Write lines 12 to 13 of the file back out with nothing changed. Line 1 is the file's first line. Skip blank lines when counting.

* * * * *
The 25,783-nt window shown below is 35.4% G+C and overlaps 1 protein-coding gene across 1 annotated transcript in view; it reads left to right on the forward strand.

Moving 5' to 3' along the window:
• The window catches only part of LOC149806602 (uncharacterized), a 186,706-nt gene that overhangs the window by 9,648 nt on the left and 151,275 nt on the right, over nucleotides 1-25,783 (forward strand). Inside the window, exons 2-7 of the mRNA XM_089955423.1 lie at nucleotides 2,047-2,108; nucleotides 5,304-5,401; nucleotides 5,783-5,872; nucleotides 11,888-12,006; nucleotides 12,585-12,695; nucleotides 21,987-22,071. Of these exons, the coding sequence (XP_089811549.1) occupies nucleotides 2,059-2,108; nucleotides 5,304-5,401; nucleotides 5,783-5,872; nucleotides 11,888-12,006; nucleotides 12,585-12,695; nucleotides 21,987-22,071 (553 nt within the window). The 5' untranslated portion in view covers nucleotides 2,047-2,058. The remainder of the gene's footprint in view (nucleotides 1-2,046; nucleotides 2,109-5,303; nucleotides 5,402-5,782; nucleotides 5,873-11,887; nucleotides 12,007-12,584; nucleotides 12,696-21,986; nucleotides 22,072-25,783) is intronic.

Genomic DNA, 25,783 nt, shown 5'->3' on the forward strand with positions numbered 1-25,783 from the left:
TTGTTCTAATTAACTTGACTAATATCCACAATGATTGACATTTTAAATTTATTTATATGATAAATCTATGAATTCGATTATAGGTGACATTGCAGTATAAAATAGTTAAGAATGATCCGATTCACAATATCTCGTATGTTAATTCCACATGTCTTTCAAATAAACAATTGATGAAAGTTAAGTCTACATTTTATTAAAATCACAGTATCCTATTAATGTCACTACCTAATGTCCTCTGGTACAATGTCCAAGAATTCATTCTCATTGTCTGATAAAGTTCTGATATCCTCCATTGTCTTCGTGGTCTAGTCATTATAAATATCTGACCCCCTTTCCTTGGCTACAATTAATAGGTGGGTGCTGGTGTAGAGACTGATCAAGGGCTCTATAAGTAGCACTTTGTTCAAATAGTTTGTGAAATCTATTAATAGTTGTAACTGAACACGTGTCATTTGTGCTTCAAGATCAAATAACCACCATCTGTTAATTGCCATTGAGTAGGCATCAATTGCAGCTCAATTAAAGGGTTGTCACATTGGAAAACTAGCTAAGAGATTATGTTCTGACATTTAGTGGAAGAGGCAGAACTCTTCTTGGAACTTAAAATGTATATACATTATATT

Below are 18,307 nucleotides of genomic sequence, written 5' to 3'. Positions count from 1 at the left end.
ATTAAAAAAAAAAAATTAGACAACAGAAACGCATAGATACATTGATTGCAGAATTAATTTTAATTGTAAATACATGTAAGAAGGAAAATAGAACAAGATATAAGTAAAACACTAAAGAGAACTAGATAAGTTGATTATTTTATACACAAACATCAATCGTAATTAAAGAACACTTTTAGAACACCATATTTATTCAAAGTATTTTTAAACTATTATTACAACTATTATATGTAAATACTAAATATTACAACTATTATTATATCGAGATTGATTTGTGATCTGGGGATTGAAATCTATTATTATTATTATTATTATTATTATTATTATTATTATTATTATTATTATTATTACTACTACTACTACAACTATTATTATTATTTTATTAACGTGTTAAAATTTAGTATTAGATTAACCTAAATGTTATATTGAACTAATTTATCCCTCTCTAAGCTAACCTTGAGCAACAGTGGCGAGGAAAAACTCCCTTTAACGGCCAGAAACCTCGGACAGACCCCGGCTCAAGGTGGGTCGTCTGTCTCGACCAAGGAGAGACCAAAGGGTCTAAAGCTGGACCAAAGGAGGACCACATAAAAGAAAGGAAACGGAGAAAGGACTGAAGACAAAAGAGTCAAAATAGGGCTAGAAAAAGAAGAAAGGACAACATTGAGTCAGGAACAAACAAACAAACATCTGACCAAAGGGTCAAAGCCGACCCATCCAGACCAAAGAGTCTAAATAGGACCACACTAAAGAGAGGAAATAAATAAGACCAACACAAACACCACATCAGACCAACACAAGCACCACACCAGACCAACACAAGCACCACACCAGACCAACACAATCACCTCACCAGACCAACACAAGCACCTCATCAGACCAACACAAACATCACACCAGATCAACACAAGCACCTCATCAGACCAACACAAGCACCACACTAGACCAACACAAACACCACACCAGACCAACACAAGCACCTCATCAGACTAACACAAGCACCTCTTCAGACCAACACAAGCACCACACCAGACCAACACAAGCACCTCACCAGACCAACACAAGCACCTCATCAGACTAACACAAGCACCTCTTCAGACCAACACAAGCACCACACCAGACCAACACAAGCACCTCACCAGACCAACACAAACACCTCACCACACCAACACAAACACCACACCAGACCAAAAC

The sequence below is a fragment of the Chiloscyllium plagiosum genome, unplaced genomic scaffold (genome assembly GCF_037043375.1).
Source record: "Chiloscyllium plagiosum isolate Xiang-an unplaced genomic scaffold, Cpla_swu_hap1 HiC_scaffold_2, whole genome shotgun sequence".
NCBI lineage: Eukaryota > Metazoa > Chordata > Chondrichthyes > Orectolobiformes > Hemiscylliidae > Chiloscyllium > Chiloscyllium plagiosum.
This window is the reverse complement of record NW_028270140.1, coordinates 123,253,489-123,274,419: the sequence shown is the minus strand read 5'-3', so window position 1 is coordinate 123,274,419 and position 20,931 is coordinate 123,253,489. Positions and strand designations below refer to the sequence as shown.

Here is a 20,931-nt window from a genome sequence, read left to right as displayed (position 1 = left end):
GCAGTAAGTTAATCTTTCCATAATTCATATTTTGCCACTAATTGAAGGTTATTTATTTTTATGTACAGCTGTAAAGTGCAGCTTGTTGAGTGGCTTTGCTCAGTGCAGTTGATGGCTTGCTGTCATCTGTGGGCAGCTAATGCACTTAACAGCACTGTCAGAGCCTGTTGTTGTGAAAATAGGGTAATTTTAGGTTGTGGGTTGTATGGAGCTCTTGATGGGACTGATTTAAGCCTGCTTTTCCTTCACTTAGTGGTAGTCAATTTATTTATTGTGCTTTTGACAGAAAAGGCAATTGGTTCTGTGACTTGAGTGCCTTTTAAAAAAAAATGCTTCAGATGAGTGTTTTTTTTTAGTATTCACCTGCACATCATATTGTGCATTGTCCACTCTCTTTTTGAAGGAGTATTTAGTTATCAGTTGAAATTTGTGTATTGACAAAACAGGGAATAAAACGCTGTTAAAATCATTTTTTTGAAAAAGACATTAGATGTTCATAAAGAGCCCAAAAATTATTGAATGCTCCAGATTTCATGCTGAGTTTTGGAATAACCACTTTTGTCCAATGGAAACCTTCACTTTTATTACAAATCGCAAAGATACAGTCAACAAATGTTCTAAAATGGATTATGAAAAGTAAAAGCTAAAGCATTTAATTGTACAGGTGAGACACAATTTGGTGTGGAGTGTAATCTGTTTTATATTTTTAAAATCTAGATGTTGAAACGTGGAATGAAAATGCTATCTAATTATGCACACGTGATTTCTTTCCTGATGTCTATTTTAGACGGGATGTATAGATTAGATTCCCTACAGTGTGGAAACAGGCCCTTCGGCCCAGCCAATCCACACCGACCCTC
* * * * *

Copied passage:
Here is a 20,931-nt window from a genome sequence, read left to right as displayed (position 1 = left end):
GCAGTAAGTTAATCTTTCCATAATTCATATTTTGCCACTAATTGAAGGTTATTTATTTTTATGTACAGCTGTAAAGTGCAGCTTGTTGAGTGGCTTTGCTCAGTGCAGTTGATGGCTTGCTGTCATCTGTGGGCAGCTAATGCACTTAACAGCACTGTCAGAGCCTGTTGTTGTGAAAATAGGGTAATTTTAGGTTGTGGGTTGTATGGAGCTCTTGATGGGACTGATTTAAGCCTGCTTTTCCTTCACTTAGTGGTAGTCAATTTATTTATTGTGCTTTTGACAGAAAAGGCAATTGGTTCTGTGACTTGAGTGCCTTTTAAAAAAAAATGCTTCAGATGAGTGTTTTTTTTTAGTATTCACCTGCACATCATATTGTGCATTGTCCACTCTCTTTTTGAAGGAGTATTTAGTTATCAGTTGAAATTTGTGTATTGACAAAACAGGGAATAAAACGCTGTTAAAATCATTTTTTTGAAAAAGACATTAGATGTTCATAAAGAGCCCAAAAATTATTGAATGCTCCAGATTTCATGCTGAGTTTTGGAATAACCACTTTTGTCCAATGGAAACCTTCACTTTTATTACAAATCGCAAAGATACAGTCAACAAATGTTCTAAAATGGATTATGAAAAGTAAAAGCTAAAGCATTTAATTGTACAGGTGAGACACAATTTGGTGTGGAGTGTAATCTGTTTTATATTTTTAAAATCTAGATGTTGAAACGTGGAATGAAAATGCTATCTAATTATGCACACGTGATTTCTTTCCTGATGTCTATTTTAGACGGGATGTATAGATTAGATTCCCTACAGTGTGGAAACAGGCCCTTCGGCCCAGCCAATCCACACCGACCCTC